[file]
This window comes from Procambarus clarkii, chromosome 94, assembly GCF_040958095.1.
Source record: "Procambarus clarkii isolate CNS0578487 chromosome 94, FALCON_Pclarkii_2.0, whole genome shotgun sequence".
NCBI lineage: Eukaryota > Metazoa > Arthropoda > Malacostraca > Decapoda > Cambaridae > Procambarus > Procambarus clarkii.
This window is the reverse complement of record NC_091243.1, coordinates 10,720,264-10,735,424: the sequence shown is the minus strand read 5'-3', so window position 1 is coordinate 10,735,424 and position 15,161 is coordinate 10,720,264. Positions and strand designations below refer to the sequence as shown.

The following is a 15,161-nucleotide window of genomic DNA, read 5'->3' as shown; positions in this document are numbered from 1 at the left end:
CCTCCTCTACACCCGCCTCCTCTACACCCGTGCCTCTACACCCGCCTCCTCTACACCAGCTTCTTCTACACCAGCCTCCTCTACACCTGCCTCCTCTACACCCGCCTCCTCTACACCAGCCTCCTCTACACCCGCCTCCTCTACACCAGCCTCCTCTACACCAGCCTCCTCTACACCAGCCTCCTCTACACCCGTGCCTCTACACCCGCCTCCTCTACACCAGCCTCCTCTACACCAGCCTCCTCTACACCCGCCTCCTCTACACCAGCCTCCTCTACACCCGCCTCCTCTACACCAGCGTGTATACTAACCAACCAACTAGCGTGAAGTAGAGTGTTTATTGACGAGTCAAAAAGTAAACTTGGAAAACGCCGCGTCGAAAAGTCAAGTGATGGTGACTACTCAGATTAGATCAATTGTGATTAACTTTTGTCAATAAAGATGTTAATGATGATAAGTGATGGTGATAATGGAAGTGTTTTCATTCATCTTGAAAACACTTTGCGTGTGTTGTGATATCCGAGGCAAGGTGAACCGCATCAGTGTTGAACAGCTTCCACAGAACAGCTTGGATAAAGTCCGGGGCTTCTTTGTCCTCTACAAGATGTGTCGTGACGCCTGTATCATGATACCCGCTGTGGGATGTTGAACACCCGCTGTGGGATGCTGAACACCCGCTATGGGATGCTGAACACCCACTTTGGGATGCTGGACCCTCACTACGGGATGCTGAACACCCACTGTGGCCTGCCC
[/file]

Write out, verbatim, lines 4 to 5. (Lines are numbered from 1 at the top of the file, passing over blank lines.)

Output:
This window is the reverse complement of record NC_091243.1, coordinates 10,720,264-10,735,424: the sequence shown is the minus strand read 5'-3', so window position 1 is coordinate 10,735,424 and position 15,161 is coordinate 10,720,264. Positions and strand designations below refer to the sequence as shown.

The following is a 15,161-nucleotide window of genomic DNA, read 5'->3' as shown; positions in this document are numbered from 1 at the left end: